According to the ASWJ insiders, the PML-N has agreed to support their candidates on four National Assembly seats from South Punjab. In return, the ASWJ will not field its candidates against the PML-N in 12 constituencies.
The five Punjab districts where the two parties will support each other’s candidates include Jhang, Faisalabad, Bahawalnagar, Rahim Yar Khan and Layyah. The ASWJ sources did not rule out the possibility of Malik Ishaq and Maulana Ludhianvi contesting the next general elections on two of the four National Assembly seats from South Punjab where the PML-N will support them.
To a question, the ASWJ sources said if Malik Ishaq was not allowed to contest the polls due to the pending cases against him, his son Malik Mohammad Usman will be their most likely candidate from NA-177 Muzaffargarh.
Ludhianvi is most likely to contest from NA-89 Jhang, which was previously won by Sheikh Waqas Akram of the PML-Q, who is all set to join the PPP to run for the same seat. To recall, the PML-N and ASWJ had jointly contested a by-election on a Punjab Assembly seat for Jhang in March 2010.
Punjab Law Minister Rana Sanaullah chose to campaign for the PML-N candidate in PP-82 [on February 20, 2010] along with Ludhianvi, which was bitterly criticised by the then Governor Punjab Salman Taseer. The election was eventually won by Azam Chaila of PML-N with SSP’s crucial support.
Approached for comments, central secretary general of ASWJ Khadim Hussain Dhiloon said his party was open to talks with all the political and religious parties in connection with the upcoming polls.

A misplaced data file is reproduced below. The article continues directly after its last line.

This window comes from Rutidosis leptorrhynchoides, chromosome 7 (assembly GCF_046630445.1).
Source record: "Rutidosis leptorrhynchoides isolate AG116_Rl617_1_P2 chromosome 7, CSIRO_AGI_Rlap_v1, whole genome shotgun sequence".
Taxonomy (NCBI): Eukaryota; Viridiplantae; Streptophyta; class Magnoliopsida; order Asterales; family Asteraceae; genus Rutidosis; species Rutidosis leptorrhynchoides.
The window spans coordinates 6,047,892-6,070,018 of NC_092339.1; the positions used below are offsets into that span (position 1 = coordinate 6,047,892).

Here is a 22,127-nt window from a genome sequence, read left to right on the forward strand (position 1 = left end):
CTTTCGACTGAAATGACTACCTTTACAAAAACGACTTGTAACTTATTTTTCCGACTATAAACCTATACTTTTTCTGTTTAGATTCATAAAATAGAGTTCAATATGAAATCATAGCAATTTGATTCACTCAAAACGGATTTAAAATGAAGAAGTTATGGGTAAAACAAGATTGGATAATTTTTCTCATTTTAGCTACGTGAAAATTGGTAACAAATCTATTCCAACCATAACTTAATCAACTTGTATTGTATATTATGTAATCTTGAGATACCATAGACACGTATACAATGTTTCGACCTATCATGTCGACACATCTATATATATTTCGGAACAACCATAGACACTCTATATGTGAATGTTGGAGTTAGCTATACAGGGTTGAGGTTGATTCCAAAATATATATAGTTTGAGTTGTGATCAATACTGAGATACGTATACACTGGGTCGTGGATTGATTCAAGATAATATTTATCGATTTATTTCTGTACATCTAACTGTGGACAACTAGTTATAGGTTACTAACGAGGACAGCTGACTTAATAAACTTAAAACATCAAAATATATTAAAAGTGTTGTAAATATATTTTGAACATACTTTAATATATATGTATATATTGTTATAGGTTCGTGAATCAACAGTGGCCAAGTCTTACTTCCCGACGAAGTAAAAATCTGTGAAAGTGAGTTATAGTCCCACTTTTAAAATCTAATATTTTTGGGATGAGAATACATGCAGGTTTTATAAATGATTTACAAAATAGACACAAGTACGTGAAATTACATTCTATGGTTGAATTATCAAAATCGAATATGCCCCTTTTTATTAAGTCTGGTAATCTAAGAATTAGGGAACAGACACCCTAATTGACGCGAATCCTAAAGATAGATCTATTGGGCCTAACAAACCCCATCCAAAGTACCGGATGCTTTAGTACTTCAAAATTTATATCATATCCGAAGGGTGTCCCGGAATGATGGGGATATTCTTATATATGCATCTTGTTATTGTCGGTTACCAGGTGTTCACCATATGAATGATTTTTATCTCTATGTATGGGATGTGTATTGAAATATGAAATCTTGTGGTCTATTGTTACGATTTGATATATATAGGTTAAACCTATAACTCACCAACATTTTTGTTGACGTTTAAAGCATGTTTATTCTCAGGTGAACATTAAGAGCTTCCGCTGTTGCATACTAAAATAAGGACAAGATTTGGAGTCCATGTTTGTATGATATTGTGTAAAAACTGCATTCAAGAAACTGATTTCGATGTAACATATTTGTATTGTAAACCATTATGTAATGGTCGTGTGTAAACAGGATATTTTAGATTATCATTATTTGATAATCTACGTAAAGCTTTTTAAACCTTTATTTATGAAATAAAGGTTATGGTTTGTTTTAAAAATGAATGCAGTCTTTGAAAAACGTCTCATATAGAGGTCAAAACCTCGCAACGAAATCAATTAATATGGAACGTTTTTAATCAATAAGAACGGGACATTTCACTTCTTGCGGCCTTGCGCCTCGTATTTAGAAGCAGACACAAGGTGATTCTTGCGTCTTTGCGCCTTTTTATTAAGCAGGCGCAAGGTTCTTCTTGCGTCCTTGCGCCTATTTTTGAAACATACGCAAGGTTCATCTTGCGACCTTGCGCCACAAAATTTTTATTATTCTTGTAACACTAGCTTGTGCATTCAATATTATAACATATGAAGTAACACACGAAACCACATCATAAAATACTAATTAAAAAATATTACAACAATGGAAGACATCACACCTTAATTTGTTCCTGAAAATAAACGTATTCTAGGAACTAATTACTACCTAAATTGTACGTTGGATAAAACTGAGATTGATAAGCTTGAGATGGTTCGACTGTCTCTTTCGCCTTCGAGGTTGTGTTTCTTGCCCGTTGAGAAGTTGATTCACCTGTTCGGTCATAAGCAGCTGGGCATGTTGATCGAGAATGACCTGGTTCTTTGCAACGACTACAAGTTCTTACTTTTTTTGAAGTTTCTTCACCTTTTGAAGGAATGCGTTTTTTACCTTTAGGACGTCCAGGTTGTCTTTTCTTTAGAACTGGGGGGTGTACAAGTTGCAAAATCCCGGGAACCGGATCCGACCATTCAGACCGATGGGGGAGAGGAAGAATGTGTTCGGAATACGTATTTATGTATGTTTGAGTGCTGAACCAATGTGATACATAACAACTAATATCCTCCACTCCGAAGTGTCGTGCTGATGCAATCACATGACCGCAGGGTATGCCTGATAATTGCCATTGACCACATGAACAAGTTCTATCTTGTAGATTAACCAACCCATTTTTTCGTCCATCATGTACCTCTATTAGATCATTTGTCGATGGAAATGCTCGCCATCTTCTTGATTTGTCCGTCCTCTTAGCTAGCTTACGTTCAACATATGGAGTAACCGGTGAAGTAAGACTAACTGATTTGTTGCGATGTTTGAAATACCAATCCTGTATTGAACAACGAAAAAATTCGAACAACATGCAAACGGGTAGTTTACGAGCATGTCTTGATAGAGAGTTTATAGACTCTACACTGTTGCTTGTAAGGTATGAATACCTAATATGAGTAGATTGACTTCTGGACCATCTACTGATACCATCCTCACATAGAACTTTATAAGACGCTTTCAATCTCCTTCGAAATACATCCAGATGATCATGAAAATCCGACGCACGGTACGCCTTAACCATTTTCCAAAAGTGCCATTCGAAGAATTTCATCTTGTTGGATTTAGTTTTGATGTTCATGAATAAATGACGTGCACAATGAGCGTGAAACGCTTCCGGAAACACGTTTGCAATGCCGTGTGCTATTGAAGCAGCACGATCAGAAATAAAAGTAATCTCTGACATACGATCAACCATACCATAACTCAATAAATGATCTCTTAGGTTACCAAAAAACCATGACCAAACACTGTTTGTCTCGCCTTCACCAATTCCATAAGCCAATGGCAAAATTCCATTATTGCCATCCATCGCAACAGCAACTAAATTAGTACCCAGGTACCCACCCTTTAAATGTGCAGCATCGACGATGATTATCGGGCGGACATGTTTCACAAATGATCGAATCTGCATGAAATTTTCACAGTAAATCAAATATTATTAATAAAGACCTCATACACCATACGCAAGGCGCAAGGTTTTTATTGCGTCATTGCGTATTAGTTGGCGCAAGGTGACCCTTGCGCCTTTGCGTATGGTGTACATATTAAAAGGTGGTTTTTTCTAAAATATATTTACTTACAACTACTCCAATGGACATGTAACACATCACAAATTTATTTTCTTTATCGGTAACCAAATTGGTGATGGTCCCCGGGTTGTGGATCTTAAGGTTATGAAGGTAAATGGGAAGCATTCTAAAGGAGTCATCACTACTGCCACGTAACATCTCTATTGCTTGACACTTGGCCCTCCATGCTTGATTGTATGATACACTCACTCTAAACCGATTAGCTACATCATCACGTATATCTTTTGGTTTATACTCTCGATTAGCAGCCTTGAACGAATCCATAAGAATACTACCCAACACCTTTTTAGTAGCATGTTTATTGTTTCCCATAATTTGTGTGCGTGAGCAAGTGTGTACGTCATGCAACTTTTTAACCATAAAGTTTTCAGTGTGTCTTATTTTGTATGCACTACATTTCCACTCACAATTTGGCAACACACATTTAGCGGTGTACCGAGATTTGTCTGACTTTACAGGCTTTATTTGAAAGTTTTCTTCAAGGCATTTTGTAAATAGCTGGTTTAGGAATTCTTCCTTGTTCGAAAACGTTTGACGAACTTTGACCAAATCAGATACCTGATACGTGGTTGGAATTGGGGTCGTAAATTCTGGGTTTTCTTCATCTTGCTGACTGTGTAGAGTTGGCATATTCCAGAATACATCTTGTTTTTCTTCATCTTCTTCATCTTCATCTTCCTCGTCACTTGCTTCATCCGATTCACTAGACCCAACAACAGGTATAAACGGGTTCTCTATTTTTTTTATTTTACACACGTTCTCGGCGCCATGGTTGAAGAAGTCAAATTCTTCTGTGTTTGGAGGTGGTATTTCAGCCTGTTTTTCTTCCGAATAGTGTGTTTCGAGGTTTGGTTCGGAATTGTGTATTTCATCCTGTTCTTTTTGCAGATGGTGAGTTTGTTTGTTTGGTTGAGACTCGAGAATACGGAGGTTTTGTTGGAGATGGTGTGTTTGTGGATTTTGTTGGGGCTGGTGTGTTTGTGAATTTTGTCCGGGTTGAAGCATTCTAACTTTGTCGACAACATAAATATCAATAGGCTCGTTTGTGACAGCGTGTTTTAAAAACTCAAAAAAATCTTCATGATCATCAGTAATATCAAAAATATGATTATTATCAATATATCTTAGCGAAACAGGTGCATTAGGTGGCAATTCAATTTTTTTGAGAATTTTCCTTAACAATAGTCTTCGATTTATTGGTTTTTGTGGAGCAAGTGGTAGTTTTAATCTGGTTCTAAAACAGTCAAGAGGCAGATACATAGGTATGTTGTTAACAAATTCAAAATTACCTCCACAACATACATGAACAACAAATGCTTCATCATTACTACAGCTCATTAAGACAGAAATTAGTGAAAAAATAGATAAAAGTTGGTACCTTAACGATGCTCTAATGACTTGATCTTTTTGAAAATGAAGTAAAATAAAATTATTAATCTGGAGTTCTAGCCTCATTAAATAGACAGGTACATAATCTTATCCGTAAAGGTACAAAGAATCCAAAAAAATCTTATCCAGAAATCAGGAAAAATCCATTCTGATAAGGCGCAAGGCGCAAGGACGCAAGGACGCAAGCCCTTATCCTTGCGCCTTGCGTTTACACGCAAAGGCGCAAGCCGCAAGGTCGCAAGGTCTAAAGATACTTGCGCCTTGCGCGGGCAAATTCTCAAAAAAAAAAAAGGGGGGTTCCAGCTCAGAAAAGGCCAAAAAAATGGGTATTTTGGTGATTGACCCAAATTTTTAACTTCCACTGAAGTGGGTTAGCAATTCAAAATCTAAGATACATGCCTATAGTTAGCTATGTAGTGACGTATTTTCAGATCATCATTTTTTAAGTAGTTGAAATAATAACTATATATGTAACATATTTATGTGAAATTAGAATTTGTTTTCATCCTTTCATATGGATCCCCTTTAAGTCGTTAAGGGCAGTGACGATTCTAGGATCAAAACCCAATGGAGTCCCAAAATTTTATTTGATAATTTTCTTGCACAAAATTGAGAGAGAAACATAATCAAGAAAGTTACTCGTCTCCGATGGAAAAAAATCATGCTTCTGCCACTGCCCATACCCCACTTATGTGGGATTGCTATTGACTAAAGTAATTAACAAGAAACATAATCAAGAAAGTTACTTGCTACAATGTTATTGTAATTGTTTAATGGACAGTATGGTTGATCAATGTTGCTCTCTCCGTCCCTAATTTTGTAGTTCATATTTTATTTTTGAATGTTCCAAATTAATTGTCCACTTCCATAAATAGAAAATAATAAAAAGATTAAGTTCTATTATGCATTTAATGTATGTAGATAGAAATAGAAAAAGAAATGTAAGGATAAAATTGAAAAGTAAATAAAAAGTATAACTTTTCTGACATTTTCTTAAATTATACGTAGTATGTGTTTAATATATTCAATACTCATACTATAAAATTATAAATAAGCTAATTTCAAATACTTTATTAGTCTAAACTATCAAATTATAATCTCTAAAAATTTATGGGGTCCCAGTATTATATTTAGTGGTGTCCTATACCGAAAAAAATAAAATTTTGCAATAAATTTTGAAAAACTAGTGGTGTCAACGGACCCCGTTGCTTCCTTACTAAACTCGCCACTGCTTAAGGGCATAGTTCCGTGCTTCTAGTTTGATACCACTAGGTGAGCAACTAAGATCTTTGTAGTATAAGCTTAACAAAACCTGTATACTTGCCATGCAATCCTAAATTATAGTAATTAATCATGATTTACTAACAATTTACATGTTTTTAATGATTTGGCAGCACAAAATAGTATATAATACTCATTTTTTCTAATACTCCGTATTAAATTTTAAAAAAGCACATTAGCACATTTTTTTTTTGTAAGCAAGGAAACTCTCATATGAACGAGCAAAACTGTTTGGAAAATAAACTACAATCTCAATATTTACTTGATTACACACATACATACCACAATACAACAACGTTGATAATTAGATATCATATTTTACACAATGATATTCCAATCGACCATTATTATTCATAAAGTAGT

Even during the 2008 elections, he said, almost all the major political parties including the PPP, PML-N, ANP, PML-Q and the JUI had sought the ASWJ’s support in the four provinces of the country and subsequently won their seats.
Dhiloon said Maulana Ludhianvi was already on record having produced to the media [in 2012] a list of 25 PPP leaders who won their seats in the 2008 polls because of the ASWJ’s support. Therefore, he said, the PPP had no moral justification to criticise the other parties if they want an election understanding with the ASWJ”.
Approached for comments, Siddiqueul Farooque, a central executive committee member of the PML-N, expressed ignorance about a seat adjustment agreement between his party and ASWJ. However, he claimed that many key leaders of the PPP had won the 2008 general elections with the support of the SSP, including Shah Mahmood Qureshi, Syed Khurshid Shah, Qamaruz Zaman Kaira, Jamshed Dasti and several others.
“It is totally moral and principled for the PPP to seek the support of these groups when they need their votes. But if any other party even thinks of getting their electoral support, it is lambasted by the PPP and declared pro-fascists”.
He then raised a few queries about the status of the “so-called” banned organisations, saying: “I want to know if allegations against these groups have already been established in any court; have these groups already been declared terrorist outfits by any court; has the Election Commission of Pakistan barred the leaders of these groups from casting their votes in the coming elections; have these leaders not been set free from jails?” The PML-N leader concluded: “If the government still believes all these groups are involved in terrorism and anti-state activities, it should approach the Supreme Court to get them banned”.